The idea is that I have a wick embedded into a hot/slow burning flammable media. This media would burn for awhile to help get a fire going. It is very similar in concept to fire starting logs. Here’s how I made my fire starter…

I collected sawdust from logs that I was sawing for firewood. I placed a small plastic sheet underneath the cutting area to collect the sawdust. I then packed the sawdust into a tuna can. I let the tuna can of sawdust sit on the wood stove for a couple of days to make sure that the sawdust was completely dry.

This picture is from when I was trying to make the Sterno can project. It only has one wick in the middle that is hard to see. In the version that I made for the fire starter, I placed 7 wicks into the sawdust before pouring in the oil. The oil being poured in is burnt. I used burnt oil to deter rodents or other critters from eating the fat/oil.

Here is the finished emergency fire starter. One wick in the center with six more in a ring around it. I pre-stiffen the seven wicks by dipping them a few times in grease or wax before letting them cool and being laid out straight.

The plan is to cut out a section from the can with a wick. Then light the wick and place the fire starter chunk into a pile of kindling and wood. The fire starter should be water-proof as it is coated in grease.

I have not yet had the opportunity to field test this invention.

Also, it might make a mess if you travel through a really hot environment that melts the grease. Be sure to pack it well.


Oil lamp vs …

Other lighting options:

-Kerosene lamps are toxic, a fire hazard and utilize petroleum fuels. They are not local or sustainable. You cannot use a standard kerosene lamp as a fat lamp. It doesn’t wick up the oil properly.

-Batteries, Solar Panels, LED’s, Electrical Grid, etc. are all dependent on industrial manufacture, with all the mining, pollution, shipping and so forth associated with mass production. These methods are not sustainable nor local.

-Fire place/wood stoves can be fed sustainably and locally, but are not portable.

-Torches are an option, though less practical and probably more work to construct per hour of light.

-Candles – tallow and beeswax candles are two types that can be made with local materials on a home scale. The wax can be reused. They are more work and not as bright as the oil laps.

Attributes of the fat/oil lamp (or why I consider it a superior form of lighting)

-Animal fats and olive oil are nearly smokeless. Olive oil is about 99% pure fuel and burns cleanly. If smoking occurs with these fuels the wick is either too long, there is a draft or the fuel level is too low to travel up the wick – causing the wick to burn.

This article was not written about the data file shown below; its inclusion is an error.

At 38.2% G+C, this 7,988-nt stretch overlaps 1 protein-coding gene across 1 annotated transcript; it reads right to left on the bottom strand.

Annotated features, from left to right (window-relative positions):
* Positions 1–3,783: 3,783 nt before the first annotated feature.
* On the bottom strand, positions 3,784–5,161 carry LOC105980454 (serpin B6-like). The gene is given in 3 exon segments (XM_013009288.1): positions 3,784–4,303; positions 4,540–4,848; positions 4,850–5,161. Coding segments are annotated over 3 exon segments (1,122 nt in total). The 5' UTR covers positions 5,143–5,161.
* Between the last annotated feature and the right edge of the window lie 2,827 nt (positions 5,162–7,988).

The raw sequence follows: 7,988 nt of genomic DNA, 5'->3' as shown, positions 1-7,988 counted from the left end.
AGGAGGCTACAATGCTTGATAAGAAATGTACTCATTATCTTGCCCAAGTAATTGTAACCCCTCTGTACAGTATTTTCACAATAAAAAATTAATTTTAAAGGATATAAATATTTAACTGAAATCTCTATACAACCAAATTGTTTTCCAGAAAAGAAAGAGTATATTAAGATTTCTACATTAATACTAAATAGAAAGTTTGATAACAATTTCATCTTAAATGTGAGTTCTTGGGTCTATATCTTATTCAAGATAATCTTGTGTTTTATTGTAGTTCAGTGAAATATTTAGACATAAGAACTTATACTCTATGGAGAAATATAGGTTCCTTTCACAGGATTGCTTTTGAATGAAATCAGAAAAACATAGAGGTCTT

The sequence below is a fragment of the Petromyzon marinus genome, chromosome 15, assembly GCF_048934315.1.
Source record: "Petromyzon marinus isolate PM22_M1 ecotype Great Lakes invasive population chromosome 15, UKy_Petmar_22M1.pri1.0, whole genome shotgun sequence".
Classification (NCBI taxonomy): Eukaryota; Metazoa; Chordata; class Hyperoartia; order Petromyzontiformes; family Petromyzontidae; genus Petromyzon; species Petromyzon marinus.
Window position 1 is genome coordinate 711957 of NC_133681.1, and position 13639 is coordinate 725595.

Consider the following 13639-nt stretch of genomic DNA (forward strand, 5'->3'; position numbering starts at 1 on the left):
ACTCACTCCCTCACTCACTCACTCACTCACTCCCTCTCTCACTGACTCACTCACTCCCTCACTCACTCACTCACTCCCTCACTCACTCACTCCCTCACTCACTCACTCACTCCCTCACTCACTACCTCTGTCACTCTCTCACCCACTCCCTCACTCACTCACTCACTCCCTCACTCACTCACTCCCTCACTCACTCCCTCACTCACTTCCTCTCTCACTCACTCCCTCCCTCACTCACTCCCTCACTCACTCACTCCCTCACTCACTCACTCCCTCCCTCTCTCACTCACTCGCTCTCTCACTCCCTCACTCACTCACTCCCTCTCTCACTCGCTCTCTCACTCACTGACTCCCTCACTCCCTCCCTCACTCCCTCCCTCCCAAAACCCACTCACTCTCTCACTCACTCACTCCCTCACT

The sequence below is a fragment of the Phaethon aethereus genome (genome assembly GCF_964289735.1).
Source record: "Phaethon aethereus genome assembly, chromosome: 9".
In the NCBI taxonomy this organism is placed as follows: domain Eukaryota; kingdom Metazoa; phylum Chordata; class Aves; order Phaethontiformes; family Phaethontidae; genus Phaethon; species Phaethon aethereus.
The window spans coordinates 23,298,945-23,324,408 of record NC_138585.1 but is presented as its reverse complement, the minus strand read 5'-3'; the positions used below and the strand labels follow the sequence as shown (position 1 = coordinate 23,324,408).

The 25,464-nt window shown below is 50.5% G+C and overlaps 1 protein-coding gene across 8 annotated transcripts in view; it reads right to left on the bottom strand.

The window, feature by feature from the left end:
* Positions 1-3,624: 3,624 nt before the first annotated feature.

-Odor free in my experience using olive oil, bacon grease, cow and goat fat.

-Olive oil and animal fats are non-toxic and hypoallergenic unlike kerosene or paraffin candles.

-Safe: when burning olive oil (and other fats) with a high flash point it is not as likely to cause a fire if knocked over. Kerosene lamps are much more dangerous.

Flashpoint of tallow: 525 °F (274 °C)
Flashpoint of olive oil: 600 °F (315 °C)
Flashpoint of kerosene: 100 °F (38 °C)

Auto-ignition temperature of tallow: 662 °F (350 °C)
Auto-ignition temperature of olive oil: 815 °F (435 °C)
Auto-ignition temperature of kerosene: 428 °F (220 °C)

-Reliable and long burning.

-Simple to make and maintain. All the materials can be locally gathered or scavenged.

-The production of renewable fat/olive oil is less harmful to the environment than petroleum based products. Both of these sources for fuel can be truly sustainable surplus materials produced or acquired on a small scale indefinitely without significantly adverse impacts on the environment. For the survivalist, fats are easily stored in bulk.

-Brighter than a good bright candle and can be made to be as bright or brighter than a kerosene lamp.

-Inexpensive. It can even be cheaper than candles depending on how you acquire your materials.


Interestingly I started following the work of Dr. Jack Kruse over the past year or so. He is a neurosurgeon that has made a compelling case that light after dark and artificial light in general is very detrimental to our biological functioning.

His perspective in a nutshell: We evolved to go to bed and rise with the sun. We also evolved to spend most of our time outdoors in nature.

Since I have considered all the ways that artificial lighting may be interfering with my health, I have stopped staying up at night. I am going to bed as it gets dark and I am spending my mornings with my skin exposed to the sun. I get up earlier and am better rested. I don’t really use much lighting anymore. Maybe I’ll use my red filtered headlamp if I need to poo or something at night. My life has become simpler as I don’t need to focus as much on producing fuel for my lamps.

So in a sense I have moved beyond the tools that I go over in this tutorial.

Still I am glad for the knowledge and experience that I have gained as it is useful.

Its funny how new pieces of information can change your whole paradigm.

Here’s a couple of good talks from Dr. Jack Kruse:

Dr. Jack Kruse – Vermont Nourish 2017
Dr. Jack Kruse – Vermont Nourish 2016

He has a lot of other great interviews and other content online.